Taking lessons from successful models of governance in developed countries, an NPP government will strive to implement best practices in public administration. Emphasising the importance of accountable institutions, streamlined bureaucracy, and effective public service delivery, the party is committed to ensuring transparency and efficiency in governance. There will be a minimum number of cabinet ministries for key areas, and their roles and functions will be clearly defined while making the officials accountable to their respective assigned functions. Zero tolerance for corruption and the law of the land will be applied to everyone alike.

Economic Adjustments and IMF Negotiations

Acknowledging the need for economic stability, the NPP plans to initiate negotiations with the International Monetary Fund (IMF). This strategic move aims to strike a balance between economic adjustments and safeguarding the livelihoods of the people in the country. The NPP is dedicated to ensuring that any economic reforms are implemented with a people-centric approach, minimising adverse effects on the general population and the industry.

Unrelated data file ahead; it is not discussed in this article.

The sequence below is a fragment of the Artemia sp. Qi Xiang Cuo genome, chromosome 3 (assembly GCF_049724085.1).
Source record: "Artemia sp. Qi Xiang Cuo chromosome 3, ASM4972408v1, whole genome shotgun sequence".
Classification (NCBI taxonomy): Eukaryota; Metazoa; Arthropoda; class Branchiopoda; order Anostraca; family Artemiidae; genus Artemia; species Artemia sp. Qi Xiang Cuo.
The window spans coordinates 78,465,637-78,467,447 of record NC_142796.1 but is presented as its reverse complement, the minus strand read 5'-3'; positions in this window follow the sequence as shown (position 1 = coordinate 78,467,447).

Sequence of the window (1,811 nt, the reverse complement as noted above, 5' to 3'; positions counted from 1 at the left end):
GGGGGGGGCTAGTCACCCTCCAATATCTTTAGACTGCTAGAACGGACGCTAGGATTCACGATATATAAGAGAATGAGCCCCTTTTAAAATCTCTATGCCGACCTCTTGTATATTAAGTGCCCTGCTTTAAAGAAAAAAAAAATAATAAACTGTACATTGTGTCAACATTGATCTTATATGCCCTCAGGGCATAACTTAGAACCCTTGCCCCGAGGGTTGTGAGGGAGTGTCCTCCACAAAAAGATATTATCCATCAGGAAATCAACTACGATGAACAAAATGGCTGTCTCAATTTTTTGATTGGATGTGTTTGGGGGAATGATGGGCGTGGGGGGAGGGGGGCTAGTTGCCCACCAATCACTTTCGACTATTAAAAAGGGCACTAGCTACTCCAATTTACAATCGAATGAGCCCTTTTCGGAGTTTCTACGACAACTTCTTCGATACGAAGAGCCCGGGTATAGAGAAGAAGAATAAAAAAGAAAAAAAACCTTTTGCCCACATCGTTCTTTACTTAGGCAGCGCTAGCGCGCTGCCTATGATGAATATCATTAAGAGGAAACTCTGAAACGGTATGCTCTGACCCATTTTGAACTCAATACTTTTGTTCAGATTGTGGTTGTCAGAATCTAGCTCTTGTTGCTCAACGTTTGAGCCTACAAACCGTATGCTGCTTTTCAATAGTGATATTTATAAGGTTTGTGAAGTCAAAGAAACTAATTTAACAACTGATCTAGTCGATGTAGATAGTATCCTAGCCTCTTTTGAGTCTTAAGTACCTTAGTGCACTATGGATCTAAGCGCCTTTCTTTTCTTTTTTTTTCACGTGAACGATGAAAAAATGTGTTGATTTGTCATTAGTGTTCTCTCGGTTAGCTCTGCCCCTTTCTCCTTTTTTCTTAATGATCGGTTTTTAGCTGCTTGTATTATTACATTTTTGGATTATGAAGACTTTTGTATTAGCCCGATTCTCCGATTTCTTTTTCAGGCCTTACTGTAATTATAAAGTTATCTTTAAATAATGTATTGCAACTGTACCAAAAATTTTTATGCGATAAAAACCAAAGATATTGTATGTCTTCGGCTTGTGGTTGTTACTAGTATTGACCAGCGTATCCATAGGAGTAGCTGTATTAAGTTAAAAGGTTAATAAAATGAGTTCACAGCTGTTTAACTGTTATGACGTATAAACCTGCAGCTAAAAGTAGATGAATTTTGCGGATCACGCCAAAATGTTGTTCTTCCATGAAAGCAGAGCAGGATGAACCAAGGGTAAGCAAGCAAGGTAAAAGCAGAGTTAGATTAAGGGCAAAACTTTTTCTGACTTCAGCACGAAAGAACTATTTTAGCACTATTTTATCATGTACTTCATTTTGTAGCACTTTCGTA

Nonaligned Foreign Policy

The NPP upholds a nonaligned foreign policy, reflecting a commitment to Sri Lanka’s sovereignty and independence. While fostering international relations, the party is resolute in not allowing foreign nations to utilise Sri Lanka’s soil for military purposes. This stance ensures that the country remains neutral and independent in its dealings with other nations, safeguarding national interests and security.

Repositioning Sri Lanka in the World Order